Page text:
The students also published a Commentary in Lancet Planetary Health on January 7   , “Training Canadian doctors for the health challenges of climate change”, which announces their report and aligns themselves with the Fridays for Future youth movement. It also puts their advocacy within the context of  global campaigns by medical students (for example, the International Federation of Medical Students Associations ) and the Call to Action on Climate Change and Health  in Summer 2019 by the Canadian health professionals’ associations, led by the Canadian Association of Physicians for the Environment.

 

Financial giants targeted by new U.S. divestment campaign; Youth challenge the Davos elites to stop investing in the fossil fuel economy immediately

stop the money pipeline targetsLaunched at Jane Fonda’s final #FireDrillFriday event in Washington D.C. on January 10, the Stop the Money Pipeline , according to a Sierra Club press release , will consolidate a number of existing divestment campaigns and target the worst climate offenders in each part of the financial sector. The first campaign round consists of three major targets: amongst banks:  JP Morgan Chase;  amongst  insurance companies: Liberty Mutual;  and amongst asset managers, BlackRock. Groups involved in Stop the Money Pipeline are: 350.org,  Rainforest Action Network (RAN), Sierra Club, Greenpeace USA, Sunrise Project, Future Coalition, Divest Ed, Divest-Invest, Native Movement, Giniw Collective, Transition U.S., Oil Change International, 350 Seattle, EarthRights International, Union of Concerned Scientists, Majority Action, The YEARS Project, and Amazon Watch.

The Stop the Money Pipeline website  has archived some of the arguments for their campaign – including Bill McKibben’s September Commentary in the New YorkerMoney Is the Oxygen on Which the Fire of Global Warming Burns”, and “Why Big Banks Are Accused Of Funding The Climate Crisis” in  HuffPost  in October 2019.  The campaign launch has been described in “Climate Movement Takes Aim at Wall Street, Because ‘Money Is Only Language Fossil Fuel Industry Speaks‘” in Common Dreams (Jan. 9);   , and  in  “Want to do something about climate change? Follow the money” in the New York Times  on Jan. 11. In that Opinion piece, Bill McKibben and Lennox Yearwood Jr.  describe their arrest at a sit- in at the Chase Bank which was part of the campaign launch. Democracy Now also covered the events in  “Stop the Money Pipeline”: 150 Arrested at Protests Exposing Wall Street’s Link to Climate Crisis  on January 13 .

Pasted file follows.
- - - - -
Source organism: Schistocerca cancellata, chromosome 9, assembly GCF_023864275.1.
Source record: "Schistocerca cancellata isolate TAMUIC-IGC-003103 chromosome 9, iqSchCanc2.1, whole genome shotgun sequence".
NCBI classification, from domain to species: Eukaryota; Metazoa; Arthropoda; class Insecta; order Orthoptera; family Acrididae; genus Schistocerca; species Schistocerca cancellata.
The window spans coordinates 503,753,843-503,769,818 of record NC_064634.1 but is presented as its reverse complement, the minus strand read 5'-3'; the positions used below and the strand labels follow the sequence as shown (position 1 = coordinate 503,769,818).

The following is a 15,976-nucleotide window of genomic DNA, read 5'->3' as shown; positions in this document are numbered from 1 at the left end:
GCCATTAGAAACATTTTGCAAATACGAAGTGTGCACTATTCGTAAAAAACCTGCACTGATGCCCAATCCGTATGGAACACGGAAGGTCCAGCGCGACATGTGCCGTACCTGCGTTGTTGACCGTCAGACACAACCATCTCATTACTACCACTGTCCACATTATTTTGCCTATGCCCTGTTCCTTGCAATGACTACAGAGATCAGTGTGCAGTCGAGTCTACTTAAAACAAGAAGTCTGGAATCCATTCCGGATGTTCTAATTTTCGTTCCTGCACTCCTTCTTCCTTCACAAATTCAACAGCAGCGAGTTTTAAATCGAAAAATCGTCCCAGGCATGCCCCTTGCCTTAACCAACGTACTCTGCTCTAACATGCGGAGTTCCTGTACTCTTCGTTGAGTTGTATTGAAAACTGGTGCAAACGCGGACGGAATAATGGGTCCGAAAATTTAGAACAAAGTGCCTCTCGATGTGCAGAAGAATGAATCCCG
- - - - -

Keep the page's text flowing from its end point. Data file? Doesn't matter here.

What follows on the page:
Are campaigns having any effect?

Perhaps it is just coincidence, but on January 9,  BlackRock announced it is signing on to  Climate Action 100+, a global investor network formed in 2015 and which includes California Public Employees’ Retirement System (CalPERS), HSBC Global Asset Management, and Manulife Asset Management.   BlackRock also announced a new investment strategy, summarized in  “BlackRock Will Put Climate Change at Center of Investment Strategy”   in the New York Times (Jan. 14) . The NYT article emphasizes the company’s influence as the world’s largest investment fund with over $7 trillion under management, and states that “this move … could reshape how corporate America does business and put pressure on other large money managers to follow suit.”  The new strategy is outlined in two Annual Letters from BlackRock’s CEO Larry Fink:  Sustainability as BlackRock’s New Standard for Investing , the letter to corporate clients states, “Our investment conviction is that sustainability-integrated portfolios can provide better risk-adjusted returns to investors”.  The second letter, titled A Fundamental Reshaping of Finance, acknowledges that  protests have had an impact on their position: Climate change has become a defining factor in companies’ long-term prospects. Last September, when millions of people took to the streets to demand action on climate change, many of them emphasized the significant and lasting impact that it will have on economic growth and prosperity – a risk that markets to date have been slower to reflect.”   He continues: “…. awareness is rapidly changing, and I believe we are on the edge of a fundamental reshaping of finance.… climate change is almost invariably the top issue that clients around the world raise with BlackRock. ….   In the near future – and sooner than most anticipate – there will be a significant reallocation of capital.”  However, this urgency seems somewhat at odds with another statement in the Letter to CEO’s: “…. While the low-carbon transition is well underway, the technological and economic realities mean that the transition will take decades. Global economic development, particularly in emerging markets, will continue to rely on hydrocarbons for a number of years. As a result, the portfolios we manage will continue to hold exposures to the hydrocarbon economy as the transition advances.”